2. My Silver Medallists are the cast of Thread. We enter St Mark’s Church Hall opposite the Traverse for this site specific show by Nutshell, who bought us last year’s excellent Allotment. Jules Horne, author of Allotment, has created a piece which is involving, bittersweet and well observed. Threads tells the story of three friends – Joan, Izzy and William – who form a bond in primary school, and shows how their lives are intertwined over the years.

On arriving at the Church Hall we are seated in teams of 4 and asked to join in with the annual “Beetle Drive” competition run by William and Izzy. Although they seem happy, we soon hear that their friend Joan is missing, and the show flashes back to the days when the now teenage Joan and William fell in love. Izzy is the bridesmaid at their wedding and her constant presence soon becomes an irritation to William, but when his beloved Joan becomes ill with Alzheimer’s the old friends are drawn together again. The play leads to a dramatic revelation which throws light on the dynamic of the relationship over the years.

Director Kate Nelson’s family heirloom – an old sewing box - plays a major part in the action, and the three actors (Claire Dargo, Stephen Docherty and Mary Gapinski) bring the characters to sparkling life. The Scottish companies don’t seem to tour so often but I hope that others will have a chance to see this play soon, especially as Dargo and Gapinski were nominated for the Stage newspaper’s best actress award.

3. The Bronze Medal goes to Joe Douglas with another one man show, Educating Ronnie. Writer and director Douglas begins his show by telling us he is not an actor, and last performed in a youth theatre production of Oklahoma ten years ago. In spite of this, I found his delivery warm and compelling as he told the story of befriending 16 year old Ronnie on a gap year trip to Uganda. On returning to England, Joe and Ronnie correspond, but Ronnie is now testing the friendship by asking for money as a contribution towards his education.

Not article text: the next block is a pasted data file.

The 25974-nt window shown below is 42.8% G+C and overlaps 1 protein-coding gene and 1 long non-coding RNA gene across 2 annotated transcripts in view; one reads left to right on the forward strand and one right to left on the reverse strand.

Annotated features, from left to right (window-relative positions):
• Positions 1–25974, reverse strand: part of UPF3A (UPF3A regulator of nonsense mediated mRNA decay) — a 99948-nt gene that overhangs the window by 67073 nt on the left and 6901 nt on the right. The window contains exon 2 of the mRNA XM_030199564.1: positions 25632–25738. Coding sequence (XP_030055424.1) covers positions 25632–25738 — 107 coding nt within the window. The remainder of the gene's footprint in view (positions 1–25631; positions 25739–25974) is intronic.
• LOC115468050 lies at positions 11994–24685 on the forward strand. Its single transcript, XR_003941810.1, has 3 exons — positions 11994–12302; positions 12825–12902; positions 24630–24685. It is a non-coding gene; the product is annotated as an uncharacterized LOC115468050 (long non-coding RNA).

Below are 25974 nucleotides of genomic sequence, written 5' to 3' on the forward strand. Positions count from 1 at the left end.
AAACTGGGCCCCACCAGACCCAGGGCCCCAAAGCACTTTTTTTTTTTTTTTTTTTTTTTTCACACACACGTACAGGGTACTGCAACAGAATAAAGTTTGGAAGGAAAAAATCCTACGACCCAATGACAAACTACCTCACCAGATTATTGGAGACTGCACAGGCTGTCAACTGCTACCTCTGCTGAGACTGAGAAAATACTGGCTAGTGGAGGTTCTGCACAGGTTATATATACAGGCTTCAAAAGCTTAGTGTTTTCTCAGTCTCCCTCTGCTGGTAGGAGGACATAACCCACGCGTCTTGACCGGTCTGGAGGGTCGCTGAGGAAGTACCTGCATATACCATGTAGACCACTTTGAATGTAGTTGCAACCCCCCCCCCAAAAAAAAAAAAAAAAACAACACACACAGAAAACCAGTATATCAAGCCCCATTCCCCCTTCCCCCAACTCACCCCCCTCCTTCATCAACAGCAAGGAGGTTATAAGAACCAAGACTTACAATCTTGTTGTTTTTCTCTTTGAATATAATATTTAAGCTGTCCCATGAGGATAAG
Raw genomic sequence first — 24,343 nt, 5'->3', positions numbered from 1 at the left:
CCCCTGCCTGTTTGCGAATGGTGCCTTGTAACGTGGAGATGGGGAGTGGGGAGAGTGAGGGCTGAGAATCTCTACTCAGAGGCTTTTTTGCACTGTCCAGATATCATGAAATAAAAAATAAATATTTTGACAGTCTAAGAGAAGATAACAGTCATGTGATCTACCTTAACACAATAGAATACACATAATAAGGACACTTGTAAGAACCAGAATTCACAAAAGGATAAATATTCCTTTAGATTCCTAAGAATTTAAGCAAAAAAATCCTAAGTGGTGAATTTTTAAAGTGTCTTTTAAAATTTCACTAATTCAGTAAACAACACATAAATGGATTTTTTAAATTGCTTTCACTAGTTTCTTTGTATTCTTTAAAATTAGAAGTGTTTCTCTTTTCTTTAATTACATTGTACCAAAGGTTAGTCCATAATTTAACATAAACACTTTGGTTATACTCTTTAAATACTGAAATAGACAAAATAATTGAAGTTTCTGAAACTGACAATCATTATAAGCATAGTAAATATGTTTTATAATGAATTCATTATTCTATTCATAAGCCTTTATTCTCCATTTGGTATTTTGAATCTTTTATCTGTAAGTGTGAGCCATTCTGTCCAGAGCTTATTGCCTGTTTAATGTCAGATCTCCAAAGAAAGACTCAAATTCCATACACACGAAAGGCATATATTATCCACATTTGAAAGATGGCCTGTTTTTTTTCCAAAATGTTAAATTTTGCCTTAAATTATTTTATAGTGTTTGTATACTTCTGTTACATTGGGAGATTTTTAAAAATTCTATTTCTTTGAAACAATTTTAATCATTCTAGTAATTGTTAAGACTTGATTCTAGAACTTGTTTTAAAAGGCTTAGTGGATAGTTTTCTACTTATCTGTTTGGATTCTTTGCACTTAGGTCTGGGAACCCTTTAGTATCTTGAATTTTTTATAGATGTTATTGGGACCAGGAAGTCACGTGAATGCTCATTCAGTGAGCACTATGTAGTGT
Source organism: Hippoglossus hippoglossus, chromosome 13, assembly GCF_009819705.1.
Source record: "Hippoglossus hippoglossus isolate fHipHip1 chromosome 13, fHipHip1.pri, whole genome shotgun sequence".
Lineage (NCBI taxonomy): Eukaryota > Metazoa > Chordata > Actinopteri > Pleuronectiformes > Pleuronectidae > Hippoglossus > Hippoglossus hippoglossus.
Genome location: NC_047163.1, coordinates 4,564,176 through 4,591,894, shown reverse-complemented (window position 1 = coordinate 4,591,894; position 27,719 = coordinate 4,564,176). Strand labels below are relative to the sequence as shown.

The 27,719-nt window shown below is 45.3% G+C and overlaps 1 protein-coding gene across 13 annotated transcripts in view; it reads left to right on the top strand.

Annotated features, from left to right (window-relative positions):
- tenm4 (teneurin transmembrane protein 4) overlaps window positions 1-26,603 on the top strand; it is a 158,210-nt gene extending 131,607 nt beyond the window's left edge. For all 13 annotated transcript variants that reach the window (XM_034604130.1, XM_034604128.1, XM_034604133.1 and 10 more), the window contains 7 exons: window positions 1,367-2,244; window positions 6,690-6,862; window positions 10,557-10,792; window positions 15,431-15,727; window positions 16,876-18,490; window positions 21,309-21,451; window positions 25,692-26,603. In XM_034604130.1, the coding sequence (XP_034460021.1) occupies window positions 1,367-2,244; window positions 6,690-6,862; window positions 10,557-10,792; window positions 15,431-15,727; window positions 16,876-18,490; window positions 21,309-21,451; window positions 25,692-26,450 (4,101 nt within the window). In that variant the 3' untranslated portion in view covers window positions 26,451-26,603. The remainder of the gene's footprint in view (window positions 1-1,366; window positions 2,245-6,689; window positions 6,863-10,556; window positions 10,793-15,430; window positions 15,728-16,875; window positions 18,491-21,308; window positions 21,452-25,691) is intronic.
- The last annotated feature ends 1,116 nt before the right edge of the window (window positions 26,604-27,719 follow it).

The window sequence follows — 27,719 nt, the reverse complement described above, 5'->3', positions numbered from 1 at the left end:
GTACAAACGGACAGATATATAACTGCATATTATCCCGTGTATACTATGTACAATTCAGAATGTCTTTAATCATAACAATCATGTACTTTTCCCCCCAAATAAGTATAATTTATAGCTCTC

As the demands increase the audience, like Joe, begin to question Ronnie’s integrity. Is he manipulating Joe by taking advantage of his kindness? Just when we think that this is the case, after Joe gives us a long list of things he could have bought with the £20,000 he has donated to Ronnie over the past 10 years, the tale takes an unexpected turn with the illness of Joe’s mother and Ronnie’s sympathetic reaction. Is his friendship genuine after all? The audience is left to decide while looking at the photographs of Ronnie that Joe scatters on the table before exiting the stage. I found this show thought provoking and look forward to seeing more of Douglas’s work in the future.

Just pipped to the post for the medal table were, in no particular order, David Hayman in Six and a Tanner; Nichola McAuliffe, Julian Glover and Sheila Reid in Maurice’s Jubilee; jazz singer Ian Shaw; guitarist Antonio Forcione; David Greig’s Letter of Last Resort; Tubular Bells For Two; and La Clique. Notable mentions should go to the ever reliable favourites Mervyn Stutter and Shakespeare for Breakfast.

No bad shows this year, a few mediocre ones but even the weakest entertained me. Roll on next year!

Tubular Bells For Two. But yeah, see what I mean about Mark Thomas?Stephen

This year, I decided to delay my arrival in Edinburgh until Tuesday afternoon, starting my week in Scotland with three nights in Innerleithen, an attractive small town some 30 miles from the capital, which is in the valley of the River Tweed in the Scottish Borders. The idea was to combine the Edinburgh festivals with some walking and sightseeing in an area that I last visited over 30 years ago. As things turned out, I ended up attending events in five different festivals in the course of the week.

It was only after I booked my hotel that I found out that the town has its own festival, the Innerleithen Music Festival, which is devoted to Scottish folk music and happily coincided with my visit. I was impressed that a town with a population of only 2,500 could put on a weekend spanning Friday evening, Saturday and Sunday, that consisted of not only concerts (in its 400-seater Memorial Hall, with impressive acoustics) but also workshops and other fringe events. I attended the concerts on Saturday and Sunday evenings. The Saturday concert was sold out, and closed with Gaelic ‘supergroup’ Manran, although I personally preferred the earlier acoustic sets played by singer-songwriter Dougie McLean. The Sunday event was billed as a ‘traditional singers concert’ and was less well-attended but was for me a more musically fulfilling evening, with five impressive traditional acts headlined by the Barbara Dymock Band (although my personal favourite was the Lucy Pringle/Chris Wright duet). I very much enjoyed the experience of visiting a well-organised local festival that clearly attracted visitors from a wide area of southern Scotland.